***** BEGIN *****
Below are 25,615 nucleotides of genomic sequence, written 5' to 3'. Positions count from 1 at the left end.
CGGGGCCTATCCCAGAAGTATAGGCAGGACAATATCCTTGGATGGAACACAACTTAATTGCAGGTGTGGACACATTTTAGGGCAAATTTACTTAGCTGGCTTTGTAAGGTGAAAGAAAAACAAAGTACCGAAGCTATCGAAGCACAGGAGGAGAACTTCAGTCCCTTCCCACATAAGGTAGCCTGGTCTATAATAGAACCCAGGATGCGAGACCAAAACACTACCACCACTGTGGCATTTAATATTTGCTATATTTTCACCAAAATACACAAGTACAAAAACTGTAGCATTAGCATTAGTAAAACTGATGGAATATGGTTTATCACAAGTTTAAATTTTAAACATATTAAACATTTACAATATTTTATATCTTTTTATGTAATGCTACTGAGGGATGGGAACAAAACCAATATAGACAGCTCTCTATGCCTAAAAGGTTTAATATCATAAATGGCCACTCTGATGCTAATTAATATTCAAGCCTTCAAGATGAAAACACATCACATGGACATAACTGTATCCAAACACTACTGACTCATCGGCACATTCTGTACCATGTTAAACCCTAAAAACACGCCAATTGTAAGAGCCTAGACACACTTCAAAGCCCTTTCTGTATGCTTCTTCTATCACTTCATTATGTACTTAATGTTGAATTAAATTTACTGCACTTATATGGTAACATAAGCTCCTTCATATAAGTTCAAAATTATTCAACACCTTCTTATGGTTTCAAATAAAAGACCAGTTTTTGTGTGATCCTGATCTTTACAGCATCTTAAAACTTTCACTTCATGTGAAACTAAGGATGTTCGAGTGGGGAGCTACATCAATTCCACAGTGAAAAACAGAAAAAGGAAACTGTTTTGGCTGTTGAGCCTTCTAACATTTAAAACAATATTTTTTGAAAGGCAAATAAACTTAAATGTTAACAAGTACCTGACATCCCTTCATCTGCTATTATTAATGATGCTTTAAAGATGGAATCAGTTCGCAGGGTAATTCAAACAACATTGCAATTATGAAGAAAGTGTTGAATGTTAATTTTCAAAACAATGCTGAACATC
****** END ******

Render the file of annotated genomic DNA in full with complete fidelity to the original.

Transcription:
Below are 25,615 nucleotides of genomic sequence, written 5' to 3'. Positions count from 1 at the left end.
CGGGGCCTATCCCAGAAGTATAGGCAGGACAATATCCTTGGATGGAACACAACTTAATTGCAGGTGTGGACACATTTTAGGGCAAATTTACTTAGCTGGCTTTGTAAGGTGAAAGAAAAACAAAGTACCGAAGCTATCGAAGCACAGGAGGAGAACTTCAGTCCCTTCCCACATAAGGTAGCCTGGTCTATAATAGAACCCAGGATGCGAGACCAAAACACTACCACCACTGTGGCATTTAATATTTGCTATATTTTCACCAAAATACACAAGTACAAAAACTGTAGCATTAGCATTAGTAAAACTGATGGAATATGGTTTATCACAAGTTTAAATTTTAAACATATTAAACATTTACAATATTTTATATCTTTTTATGTAATGCTACTGAGGGATGGGAACAAAACCAATATAGACAGCTCTCTATGCCTAAAAGGTTTAATATCATAAATGGCCACTCTGATGCTAATTAATATTCAAGCCTTCAAGATGAAAACACATCACATGGACATAACTGTATCCAAACACTACTGACTCATCGGCACATTCTGTACCATGTTAAACCCTAAAAACACGCCAATTGTAAGAGCCTAGACACACTTCAAAGCCCTTTCTGTATGCTTCTTCTATCACTTCATTATGTACTTAATGTTGAATTAAATTTACTGCACTTATATGGTAACATAAGCTCCTTCATATAAGTTCAAAATTATTCAACACCTTCTTATGGTTTCAAATAAAAGACCAGTTTTTGTGTGATCCTGATCTTTACAGCATCTTAAAACTTTCACTTCATGTGAAACTAAGGATGTTCGAGTGGGGAGCTACATCAATTCCACAGTGAAAAACAGAAAAAGGAAACTGTTTTGGCTGTTGAGCCTTCTAACATTTAAAACAATATTTTTTGAAAGGCAAATAAACTTAAATGTTAACAAGTACCTGACATCCCTTCATCTGCTATTATTAATGATGCTTTAAAGATGGAATCAGTTCGCAGGGTAATTCAAACAACATTGCAATTATGAAGAAAGTGTTGAATGTTAATTTTCAAAACAATGCTGAACATC